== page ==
Treatment of ESP depends on the solitary or diffuse nature of the disease. Small esophageal lesions can be managed by excisional biopsy; however, conservative management is advised when the disease is extensive to avoid mucosal scarring and stenosis. Excision or laser ablation therapy has shown promise for laryngeal lesions.

Antacid therapy can be considered as well as administration of the HPV vaccine series—as this could have a role in decreasing the mucosal inflammation from HPV. Acid suppression may decrease ongoing inflammation—which is thought to be a risk factor for the development of ESP. Interestingly, a recent study failed to identify a relationship between the prevalence of HPV and the occurrence of ESP in pediatric patients. They concluded that reflex testing via in situ hybridization for HPV may not be beneficial or cost effective (10). We did identify HPV in a majority of our ESP cases, and feel there could be a benefit in reflex texting for HPV, which could help direct management and treatment such as the consideration of HPV vaccination.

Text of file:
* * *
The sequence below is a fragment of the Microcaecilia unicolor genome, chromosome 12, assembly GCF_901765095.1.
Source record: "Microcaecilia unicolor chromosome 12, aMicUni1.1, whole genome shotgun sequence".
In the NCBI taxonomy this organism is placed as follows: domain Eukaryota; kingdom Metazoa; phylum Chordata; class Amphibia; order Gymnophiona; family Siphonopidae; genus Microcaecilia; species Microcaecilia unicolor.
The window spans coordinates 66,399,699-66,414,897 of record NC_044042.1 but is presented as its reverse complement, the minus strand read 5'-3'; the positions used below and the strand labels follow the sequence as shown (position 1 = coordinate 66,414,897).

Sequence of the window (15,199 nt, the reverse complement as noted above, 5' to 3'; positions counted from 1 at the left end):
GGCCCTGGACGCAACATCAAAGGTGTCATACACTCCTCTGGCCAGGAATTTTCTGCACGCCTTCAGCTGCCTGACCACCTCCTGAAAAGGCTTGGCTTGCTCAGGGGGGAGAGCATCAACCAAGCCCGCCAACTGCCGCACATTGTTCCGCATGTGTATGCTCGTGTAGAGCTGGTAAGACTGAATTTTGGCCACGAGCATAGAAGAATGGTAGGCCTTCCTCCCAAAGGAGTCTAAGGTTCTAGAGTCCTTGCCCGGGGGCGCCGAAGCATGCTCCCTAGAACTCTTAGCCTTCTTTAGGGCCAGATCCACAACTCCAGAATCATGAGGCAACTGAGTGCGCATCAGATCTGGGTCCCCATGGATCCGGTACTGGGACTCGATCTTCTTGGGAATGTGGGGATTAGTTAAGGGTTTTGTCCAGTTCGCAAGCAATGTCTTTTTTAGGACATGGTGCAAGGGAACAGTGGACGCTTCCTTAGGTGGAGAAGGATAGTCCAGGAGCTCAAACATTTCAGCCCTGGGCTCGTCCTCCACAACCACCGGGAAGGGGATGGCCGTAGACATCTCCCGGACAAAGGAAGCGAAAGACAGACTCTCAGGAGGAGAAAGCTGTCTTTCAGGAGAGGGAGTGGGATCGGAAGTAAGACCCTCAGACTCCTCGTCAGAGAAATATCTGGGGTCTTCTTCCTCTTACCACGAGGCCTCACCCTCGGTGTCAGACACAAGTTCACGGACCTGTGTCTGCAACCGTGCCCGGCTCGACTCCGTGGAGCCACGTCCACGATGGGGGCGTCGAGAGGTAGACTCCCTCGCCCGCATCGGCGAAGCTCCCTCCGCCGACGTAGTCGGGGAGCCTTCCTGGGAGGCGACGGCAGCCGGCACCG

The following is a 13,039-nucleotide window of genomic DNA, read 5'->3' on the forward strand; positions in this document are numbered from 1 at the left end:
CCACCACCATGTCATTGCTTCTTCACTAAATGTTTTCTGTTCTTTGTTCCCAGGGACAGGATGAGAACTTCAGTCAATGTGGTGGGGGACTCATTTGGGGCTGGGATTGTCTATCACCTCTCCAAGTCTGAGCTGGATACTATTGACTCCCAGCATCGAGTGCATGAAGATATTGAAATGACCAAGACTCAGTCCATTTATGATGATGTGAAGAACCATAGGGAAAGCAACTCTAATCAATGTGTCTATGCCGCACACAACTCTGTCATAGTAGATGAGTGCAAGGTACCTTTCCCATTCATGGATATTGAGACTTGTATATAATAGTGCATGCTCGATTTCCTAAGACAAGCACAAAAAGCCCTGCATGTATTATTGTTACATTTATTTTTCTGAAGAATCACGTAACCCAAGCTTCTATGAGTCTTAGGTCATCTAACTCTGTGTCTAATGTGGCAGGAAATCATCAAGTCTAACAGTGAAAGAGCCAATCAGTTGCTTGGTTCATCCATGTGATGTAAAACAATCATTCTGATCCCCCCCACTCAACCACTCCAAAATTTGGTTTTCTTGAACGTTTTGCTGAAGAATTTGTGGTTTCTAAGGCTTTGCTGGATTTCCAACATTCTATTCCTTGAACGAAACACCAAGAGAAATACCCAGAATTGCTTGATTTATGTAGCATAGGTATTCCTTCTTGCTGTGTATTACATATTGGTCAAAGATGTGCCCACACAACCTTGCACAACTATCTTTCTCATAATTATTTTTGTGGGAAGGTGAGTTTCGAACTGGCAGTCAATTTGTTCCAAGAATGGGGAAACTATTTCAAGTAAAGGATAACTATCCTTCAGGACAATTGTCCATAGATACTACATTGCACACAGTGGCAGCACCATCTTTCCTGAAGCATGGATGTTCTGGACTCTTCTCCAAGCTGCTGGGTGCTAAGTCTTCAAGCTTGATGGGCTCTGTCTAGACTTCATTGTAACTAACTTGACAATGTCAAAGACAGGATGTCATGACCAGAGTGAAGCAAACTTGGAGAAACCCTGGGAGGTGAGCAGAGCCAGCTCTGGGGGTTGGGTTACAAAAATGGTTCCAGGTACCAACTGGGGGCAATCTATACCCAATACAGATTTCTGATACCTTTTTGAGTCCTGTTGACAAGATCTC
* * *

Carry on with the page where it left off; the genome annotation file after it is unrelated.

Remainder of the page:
The role of HPV vaccines as treatment modalities is not yet well understood. The vaccine is based on recombinant HPV cell-coated particles, L1 (11). The Gardasil vaccine contains inactive L1 proteins that trigger an immune response within the host that results in antibody formation that confers primary immunity. The antibodies protect against L1 HPV virion particles from adhering to the host cellular interface (8). Some studies suggest that a higher immune response is mounted in children who are vaccinated as compared to children with HPV exposure. Thus, vaccinating children with active HPV infection could theoretically increase the immune response and potentially aid in clearance of lesions caused by the disease (12). In children under 9 years of age, HPV vaccination would be considered “off label” and potential risks and benefits must be discussed with primary care physicians, infectious disease specialist, patients and families with shared decision making before administration. In addition to our young patient, an additional paper demonstrated that vaccination using an off-label indication for an already approved drug can induce clinical remission (13).